How B.C. mining continues to feel the impact of Mount Polley

Mount Polley | BCBusiness
The highly public Mount Polley tailings pond spill.

The tailings spill cast a pall over B.C.’s mining industry. Is 2015 the year things turn around?

Last August, a massive slurry of heavy-metal-laced mine waste burst through a tailings impoundment pond dam at Imperial Metals’ Mount Polley copper and gold mine near Likely, B.C., and onto the front pages of newspapers across Canada. In total, 25 million cubic metres of waste rock and water flooded into the Quesnel Lake watershed. It wasn’t the sort of public face B.C.’s mining industry, forever in a battle to win social licence for its activities, was aiming for.

While subsequent environment ministry sampling of fish tissue and sediment, which measured levels of toxic metals like selenium and arsenic, allayed some fears about long-term environmental impacts, the economic and reputational fallout from Mount Polley continues. Operations at the open pit mine, first commissioned in 1997, have been suspended “for an indeterminate period of time,” according to Imperial Metals, and the company is likely facing a hefty remediation and reclamation bill some experts believe could top $100 million. Meanwhile, the company’s Red Chris goldmine, slated to begin production this year, is now squarely in the crosshairs of environmentalists and other opponents.

Mitigating the impacts of waste and tailings from hard rock mines is a complex engineering challenge that persists for many years beyond the active life of mines, due to acid rock drainage that can contaminate water. Defunct mines, such as the short-lived Mt. Washington Mine on Vancouver Island and the Equity Silver Mine near Smithers, have left behind many decades of costly environmental clean-up. That’s why Red Chris is quickly turning into a hornet’s nest for Imperial. In August, a group of Tahltan First Nation elders, known as Klabona Keepers, blockaded the road leading to Red Chris, prompting the Vancouver-based miner to turn to the courts on October 3 to ask for an injunction to remove the protesters.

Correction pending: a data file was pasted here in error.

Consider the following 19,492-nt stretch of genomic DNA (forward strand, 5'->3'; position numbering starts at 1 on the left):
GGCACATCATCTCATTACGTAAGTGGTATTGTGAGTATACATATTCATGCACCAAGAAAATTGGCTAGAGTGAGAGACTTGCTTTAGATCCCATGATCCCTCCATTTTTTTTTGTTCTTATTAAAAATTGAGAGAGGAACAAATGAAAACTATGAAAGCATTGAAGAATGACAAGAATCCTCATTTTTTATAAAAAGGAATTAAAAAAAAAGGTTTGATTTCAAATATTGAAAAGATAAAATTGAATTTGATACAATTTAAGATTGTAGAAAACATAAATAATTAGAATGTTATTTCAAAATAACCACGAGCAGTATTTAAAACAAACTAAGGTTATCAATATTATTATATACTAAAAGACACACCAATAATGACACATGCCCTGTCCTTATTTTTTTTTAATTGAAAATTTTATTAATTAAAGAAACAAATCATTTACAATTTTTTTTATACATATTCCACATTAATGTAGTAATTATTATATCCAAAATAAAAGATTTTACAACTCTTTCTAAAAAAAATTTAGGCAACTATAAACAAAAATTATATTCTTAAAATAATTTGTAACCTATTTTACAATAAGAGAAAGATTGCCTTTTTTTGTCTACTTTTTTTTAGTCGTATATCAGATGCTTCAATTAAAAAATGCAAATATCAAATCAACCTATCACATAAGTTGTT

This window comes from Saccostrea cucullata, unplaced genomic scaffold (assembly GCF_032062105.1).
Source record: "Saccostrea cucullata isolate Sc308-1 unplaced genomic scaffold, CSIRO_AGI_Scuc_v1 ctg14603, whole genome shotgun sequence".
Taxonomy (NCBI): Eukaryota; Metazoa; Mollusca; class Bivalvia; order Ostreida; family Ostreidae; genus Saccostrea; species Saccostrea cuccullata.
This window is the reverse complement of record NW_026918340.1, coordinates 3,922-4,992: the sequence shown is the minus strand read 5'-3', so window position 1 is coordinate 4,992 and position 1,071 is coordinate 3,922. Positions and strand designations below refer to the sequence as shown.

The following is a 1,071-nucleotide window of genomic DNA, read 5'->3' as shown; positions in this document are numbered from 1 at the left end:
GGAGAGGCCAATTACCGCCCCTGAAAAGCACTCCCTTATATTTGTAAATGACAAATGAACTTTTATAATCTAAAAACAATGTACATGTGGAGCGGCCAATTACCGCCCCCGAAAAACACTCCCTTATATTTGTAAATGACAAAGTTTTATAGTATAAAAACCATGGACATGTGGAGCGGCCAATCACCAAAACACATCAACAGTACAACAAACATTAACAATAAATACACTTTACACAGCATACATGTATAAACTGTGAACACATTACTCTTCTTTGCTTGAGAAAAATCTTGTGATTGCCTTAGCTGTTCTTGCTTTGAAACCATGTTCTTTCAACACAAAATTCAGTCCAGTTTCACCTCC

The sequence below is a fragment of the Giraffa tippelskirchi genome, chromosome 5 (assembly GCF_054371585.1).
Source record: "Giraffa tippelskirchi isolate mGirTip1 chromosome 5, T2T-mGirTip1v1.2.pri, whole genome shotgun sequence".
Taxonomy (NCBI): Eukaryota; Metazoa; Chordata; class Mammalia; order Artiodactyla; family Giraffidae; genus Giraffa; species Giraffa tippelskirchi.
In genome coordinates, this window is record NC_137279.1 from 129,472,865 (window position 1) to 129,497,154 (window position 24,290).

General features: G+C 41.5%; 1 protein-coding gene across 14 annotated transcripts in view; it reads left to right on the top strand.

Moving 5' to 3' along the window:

The cascading impact of the Mount Polley spill now extends beyond Imperial Metal’s sphere of operations. Then-senator Mark Begich from Alaska, in a letter to U.S. Secretary of State John Kerry shortly after the incident, wrote that the spill compounds fears among his constituents that the B.C. government isn’t up to the task of monitoring hard rock metal mines that potentially impact Alaskan waters. Begich told Kerry that he “was shocked by the video of this massive breech” and that it “raises serious questions about provincial permitting and oversight of this industry.” He urged the secretary to put pressure on B.C. to bolster its regulations.

It’s not the first time the question of oversight has been raised. A 2011 B.C. auditor general report concluded that for projects like dams and mines, “adequate monitoring is not occurring and follow up evaluations are not being conducted.” According to the Victoria-based Professional Employees Association, a labour union representing the interests of professionals across B.C., the B.C. government has cut licensed science officers responsible for mining by 21 per cent since 2004.